Once called the “Bloodiest 47 acres in America”, the Missouri State Penitentiary in Jefferson City was the oldest continuously operating correctional institution west of the Mississippi River when it closed. As such, it should come as no surprise that it is said to be haunted.
Jefferson City became the capital of Missouri in 1822, but in the next decade, there were other towns that were vying for the opportunity to take that status for themselves. Jefferson City needed to do something to ensure that it would remain the capital city and Governor John Miller came up with the solution in 1831 when he proposed the construction of a maximum-security state penitentiary. The prison was authorized by the Missouri Legislature the next year. Construction began in 1834 and opened in 1836, the same month that the Alamo fell in Texas. Initially, it housed just 15 prisoners who worked in a shop making bricks.
When the prison, nicknamed “The Walls”, was fully completed it was surrounded by a high limestone wall with 15 officer towers.
Before long, 2,000 men were incarcerated at the penitentiary, which would be the average number of inmates for many years. The prison admitted its first female inmate in 1842.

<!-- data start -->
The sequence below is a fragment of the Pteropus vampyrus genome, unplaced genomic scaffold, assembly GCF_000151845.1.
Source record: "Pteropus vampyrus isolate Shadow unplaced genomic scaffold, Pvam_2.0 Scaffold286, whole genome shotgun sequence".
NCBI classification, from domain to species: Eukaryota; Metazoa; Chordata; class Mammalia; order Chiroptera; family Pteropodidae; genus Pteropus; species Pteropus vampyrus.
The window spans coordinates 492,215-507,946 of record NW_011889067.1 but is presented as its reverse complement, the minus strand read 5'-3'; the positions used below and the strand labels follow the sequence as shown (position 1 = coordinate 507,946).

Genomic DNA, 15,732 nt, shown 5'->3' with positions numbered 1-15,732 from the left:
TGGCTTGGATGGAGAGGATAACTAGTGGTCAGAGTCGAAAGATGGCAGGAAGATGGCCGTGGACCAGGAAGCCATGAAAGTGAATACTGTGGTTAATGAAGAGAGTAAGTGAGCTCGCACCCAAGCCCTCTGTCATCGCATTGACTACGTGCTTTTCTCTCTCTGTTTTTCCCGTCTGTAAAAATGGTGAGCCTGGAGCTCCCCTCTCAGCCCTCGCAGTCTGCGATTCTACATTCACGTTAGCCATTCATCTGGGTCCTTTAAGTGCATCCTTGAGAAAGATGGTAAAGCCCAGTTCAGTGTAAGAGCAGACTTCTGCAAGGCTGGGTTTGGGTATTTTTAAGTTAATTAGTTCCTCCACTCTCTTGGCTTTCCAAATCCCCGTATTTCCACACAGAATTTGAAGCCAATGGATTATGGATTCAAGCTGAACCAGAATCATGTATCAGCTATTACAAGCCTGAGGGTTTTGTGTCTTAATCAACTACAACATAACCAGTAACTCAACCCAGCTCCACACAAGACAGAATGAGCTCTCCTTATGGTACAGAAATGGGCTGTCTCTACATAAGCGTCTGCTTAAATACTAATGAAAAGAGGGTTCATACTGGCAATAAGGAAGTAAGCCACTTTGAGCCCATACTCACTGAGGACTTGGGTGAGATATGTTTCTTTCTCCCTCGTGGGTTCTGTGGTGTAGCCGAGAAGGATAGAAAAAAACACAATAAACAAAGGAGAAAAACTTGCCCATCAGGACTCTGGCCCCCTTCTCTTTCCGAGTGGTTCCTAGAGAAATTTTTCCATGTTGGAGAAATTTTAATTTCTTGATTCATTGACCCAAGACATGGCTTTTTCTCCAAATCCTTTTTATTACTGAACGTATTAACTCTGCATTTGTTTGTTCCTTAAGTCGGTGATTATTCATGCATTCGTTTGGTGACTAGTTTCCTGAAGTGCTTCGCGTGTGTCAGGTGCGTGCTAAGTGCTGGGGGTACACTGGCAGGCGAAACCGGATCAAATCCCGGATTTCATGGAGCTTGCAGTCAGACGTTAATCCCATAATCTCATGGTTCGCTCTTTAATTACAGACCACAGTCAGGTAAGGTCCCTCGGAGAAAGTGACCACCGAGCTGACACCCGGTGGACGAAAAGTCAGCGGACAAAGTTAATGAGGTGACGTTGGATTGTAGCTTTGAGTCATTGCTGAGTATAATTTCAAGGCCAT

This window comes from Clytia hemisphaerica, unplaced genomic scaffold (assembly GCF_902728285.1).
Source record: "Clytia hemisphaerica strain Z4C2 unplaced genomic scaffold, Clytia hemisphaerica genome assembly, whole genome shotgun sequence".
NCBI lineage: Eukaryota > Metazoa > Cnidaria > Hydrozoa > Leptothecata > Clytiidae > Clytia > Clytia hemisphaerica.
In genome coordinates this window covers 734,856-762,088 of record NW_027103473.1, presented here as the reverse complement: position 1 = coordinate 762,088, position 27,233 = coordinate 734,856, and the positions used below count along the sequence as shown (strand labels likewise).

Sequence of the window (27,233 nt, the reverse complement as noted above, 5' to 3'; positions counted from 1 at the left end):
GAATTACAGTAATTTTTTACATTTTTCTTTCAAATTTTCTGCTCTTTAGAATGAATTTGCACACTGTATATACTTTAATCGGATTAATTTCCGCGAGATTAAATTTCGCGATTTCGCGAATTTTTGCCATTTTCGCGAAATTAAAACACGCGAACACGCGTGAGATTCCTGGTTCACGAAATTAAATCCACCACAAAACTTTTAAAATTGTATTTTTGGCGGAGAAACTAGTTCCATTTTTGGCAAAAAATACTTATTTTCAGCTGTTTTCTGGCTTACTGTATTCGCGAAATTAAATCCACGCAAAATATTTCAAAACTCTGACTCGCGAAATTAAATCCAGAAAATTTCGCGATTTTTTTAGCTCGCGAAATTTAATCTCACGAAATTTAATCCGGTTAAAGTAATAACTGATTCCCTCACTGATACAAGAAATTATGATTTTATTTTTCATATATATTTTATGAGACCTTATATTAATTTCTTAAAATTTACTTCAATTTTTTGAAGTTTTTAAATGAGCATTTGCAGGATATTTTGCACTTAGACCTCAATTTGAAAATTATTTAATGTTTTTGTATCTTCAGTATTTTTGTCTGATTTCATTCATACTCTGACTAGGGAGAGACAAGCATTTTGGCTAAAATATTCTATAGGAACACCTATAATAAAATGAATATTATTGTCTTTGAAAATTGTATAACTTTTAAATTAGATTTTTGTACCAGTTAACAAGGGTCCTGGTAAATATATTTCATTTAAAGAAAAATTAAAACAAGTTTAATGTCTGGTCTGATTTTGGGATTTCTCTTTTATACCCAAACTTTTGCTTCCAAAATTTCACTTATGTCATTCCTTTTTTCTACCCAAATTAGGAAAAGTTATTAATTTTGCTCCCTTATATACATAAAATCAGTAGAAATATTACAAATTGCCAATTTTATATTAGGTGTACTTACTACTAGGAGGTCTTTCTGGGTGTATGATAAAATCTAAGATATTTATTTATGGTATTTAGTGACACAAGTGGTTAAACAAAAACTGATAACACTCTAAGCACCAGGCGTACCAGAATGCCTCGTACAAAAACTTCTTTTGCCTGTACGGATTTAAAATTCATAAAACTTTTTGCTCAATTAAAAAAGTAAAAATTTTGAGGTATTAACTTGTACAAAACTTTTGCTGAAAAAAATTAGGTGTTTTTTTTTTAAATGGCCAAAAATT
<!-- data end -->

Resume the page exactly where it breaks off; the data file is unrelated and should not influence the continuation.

Early on, the penitentiary operated a lease program where businessmen could hire inmates to work for them. Several buildings in Jefferson City, including the first capital, the governor’s mansion, and several area homes were built using prison labor.
In 1868, Housing Unit 4 or A Hall, was built to house post-Civil War criminals. Constructed of stone quarried on site and built mainly by inmates, it was designed by Warden Horace Swift and was in continuous use until the day the prison was closed. The massive stone building is the oldest building at the prison today and its basement, nicknamed the “Hole”, was a medieval-style dungeon that housed some of the worst criminals, including those on Death Row.
Over the years, the prison became an industrial site and by 1885, it housed six shoe factories; clothing, broom, and twine factories; and the largest saddle tree factory in the world. All were worked by prison labor.
By the turn of the century, the penitentiary was considered one of the most efficient prisons in the country and the Jefferson City Star Tribune declared it as the “Greatest in the World.”
Housing Unit 1 was constructed in 1905 to house female inmates. It now serves as the main entrance to the penitentiary. In 1914, the prison was expanded again with the addition of Housing Unit 3, which became the capital punishment and segregation unit.
According to the Department of Justice, the prison housed 4,900 inmates in 1936. However, at its highest point, the facility housed 5,200 inmates, far more than it was designed to hold, and at this time, more inmates than any other facility in the country.